A Red, Red Rose
by Robert Burns
The entire last stanza of the poem is a big farewell. The speaker is going somewhere, and it's not clear where (here's hoping it's Vegas). He makes it seem like he won't be back for a while; he says farewell twice, then says he will come again, even if he has to walk ten thousand miles. The concluding farewell makes the poem just a little bit sad; after all, when people are in love it's never fun when one of them has to leave for a while. But we're holding out hope that the rumors are true—absence really does make the heart grow fonder.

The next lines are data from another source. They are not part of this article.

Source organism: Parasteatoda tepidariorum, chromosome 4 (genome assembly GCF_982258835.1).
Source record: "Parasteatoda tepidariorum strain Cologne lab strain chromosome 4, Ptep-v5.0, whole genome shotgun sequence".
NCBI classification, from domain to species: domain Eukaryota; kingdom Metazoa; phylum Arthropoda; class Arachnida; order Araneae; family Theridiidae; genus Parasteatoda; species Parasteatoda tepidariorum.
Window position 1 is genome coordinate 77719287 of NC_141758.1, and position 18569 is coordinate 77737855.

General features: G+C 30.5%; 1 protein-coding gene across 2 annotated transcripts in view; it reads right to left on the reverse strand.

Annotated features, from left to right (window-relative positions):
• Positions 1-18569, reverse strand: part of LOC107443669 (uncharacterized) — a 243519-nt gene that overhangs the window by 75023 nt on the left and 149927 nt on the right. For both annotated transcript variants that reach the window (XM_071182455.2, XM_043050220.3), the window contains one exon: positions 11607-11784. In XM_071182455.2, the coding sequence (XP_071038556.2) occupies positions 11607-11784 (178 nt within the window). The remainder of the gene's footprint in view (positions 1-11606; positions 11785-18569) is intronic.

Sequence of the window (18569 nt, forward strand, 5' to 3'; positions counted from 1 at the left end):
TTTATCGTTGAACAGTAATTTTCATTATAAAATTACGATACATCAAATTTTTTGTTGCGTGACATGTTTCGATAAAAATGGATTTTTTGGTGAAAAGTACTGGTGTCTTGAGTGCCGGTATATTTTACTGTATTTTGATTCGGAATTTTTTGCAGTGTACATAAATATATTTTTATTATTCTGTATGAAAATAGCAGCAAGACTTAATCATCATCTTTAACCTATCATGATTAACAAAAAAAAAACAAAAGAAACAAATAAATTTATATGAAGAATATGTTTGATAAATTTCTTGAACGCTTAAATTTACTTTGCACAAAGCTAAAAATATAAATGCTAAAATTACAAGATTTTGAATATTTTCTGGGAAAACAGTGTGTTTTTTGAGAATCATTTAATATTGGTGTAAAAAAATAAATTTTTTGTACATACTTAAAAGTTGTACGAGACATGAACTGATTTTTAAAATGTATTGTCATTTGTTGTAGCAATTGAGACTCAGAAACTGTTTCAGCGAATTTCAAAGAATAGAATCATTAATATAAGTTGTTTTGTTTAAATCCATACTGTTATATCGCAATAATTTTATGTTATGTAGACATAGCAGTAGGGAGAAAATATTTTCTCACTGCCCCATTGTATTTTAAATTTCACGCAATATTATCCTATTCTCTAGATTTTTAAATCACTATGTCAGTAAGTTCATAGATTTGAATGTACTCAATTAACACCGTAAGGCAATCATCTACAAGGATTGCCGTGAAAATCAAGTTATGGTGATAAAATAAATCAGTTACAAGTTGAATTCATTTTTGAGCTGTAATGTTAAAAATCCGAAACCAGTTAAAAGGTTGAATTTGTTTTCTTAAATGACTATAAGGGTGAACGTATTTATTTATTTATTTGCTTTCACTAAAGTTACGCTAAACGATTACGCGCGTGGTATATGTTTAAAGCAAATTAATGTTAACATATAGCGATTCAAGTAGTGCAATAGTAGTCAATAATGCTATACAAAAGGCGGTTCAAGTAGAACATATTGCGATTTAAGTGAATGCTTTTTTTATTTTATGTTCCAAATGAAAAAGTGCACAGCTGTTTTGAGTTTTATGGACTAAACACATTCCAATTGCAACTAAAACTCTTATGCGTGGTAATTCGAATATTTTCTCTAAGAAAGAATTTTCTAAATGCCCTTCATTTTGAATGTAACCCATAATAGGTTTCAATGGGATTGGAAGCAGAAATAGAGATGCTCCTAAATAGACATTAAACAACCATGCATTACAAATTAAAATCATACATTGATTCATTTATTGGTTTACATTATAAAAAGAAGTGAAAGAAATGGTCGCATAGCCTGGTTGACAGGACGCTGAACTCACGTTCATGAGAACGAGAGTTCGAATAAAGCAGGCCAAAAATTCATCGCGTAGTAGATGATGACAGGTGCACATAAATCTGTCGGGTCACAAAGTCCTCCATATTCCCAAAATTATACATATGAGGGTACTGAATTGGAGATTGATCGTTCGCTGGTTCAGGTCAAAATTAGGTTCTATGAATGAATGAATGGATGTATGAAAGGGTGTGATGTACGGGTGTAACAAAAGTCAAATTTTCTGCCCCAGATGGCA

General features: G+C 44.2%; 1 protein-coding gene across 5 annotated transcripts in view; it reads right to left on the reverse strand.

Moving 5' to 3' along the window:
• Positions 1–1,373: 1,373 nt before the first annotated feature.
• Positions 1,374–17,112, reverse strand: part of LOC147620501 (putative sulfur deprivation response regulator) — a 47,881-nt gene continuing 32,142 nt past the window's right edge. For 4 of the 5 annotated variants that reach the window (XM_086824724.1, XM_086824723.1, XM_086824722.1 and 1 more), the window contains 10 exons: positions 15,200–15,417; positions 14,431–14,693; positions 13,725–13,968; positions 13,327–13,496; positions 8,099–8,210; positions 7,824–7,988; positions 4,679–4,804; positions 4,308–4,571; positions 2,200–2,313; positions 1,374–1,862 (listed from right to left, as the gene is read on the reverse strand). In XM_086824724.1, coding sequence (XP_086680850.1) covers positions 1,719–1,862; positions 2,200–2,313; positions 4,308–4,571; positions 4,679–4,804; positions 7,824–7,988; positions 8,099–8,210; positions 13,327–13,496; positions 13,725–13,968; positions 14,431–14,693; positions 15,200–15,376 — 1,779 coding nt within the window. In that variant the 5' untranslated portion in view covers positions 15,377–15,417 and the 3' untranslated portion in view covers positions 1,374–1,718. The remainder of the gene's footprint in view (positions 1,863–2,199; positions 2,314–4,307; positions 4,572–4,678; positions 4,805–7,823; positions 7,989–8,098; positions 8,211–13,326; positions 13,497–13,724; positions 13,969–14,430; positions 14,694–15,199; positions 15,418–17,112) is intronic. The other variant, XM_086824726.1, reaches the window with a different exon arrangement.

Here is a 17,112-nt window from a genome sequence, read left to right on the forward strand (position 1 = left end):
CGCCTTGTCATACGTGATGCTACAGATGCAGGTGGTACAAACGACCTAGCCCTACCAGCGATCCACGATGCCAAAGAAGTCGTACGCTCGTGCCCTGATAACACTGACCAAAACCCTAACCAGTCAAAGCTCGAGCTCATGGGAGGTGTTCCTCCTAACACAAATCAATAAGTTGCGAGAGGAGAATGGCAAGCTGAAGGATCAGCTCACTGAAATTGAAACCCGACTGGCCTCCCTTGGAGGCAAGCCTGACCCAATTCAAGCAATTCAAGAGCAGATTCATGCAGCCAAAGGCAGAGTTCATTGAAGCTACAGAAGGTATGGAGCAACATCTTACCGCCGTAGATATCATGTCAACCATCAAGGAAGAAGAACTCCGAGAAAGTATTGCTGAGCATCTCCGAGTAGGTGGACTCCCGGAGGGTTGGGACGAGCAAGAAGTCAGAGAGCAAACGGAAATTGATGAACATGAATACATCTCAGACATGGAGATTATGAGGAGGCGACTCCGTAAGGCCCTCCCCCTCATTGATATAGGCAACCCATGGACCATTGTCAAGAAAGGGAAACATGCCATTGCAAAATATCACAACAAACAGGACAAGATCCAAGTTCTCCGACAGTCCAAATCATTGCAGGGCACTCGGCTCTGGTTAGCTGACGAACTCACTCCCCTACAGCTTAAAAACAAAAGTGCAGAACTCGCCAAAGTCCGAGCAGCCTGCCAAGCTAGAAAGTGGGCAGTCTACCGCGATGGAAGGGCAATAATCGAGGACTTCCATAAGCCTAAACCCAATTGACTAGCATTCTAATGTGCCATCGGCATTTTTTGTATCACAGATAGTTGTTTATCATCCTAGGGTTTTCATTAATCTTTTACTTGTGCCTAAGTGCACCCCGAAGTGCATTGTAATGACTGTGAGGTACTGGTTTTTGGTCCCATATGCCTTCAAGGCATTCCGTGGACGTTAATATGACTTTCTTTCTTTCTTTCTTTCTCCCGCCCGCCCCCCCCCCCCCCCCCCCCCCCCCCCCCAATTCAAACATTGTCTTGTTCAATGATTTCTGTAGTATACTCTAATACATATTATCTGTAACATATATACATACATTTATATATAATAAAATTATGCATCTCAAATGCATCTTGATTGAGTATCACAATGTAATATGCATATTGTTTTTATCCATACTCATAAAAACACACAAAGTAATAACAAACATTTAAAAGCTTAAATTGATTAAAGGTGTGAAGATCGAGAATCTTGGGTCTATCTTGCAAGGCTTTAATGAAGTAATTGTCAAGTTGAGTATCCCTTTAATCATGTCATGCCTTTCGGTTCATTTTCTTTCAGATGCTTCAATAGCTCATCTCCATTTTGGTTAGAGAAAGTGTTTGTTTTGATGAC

- Line 13: The speaker says, "fare thee weel" to his "bonnie lass." Wait, where you goin', dude?
- Line 14: The speaker says, "fare thee weel again." Talk about the long goodbye.
- Lines 15-16: The speaker says he will come again, even if he has to walk ten thousand miles. Never mind the state of him when he gets there.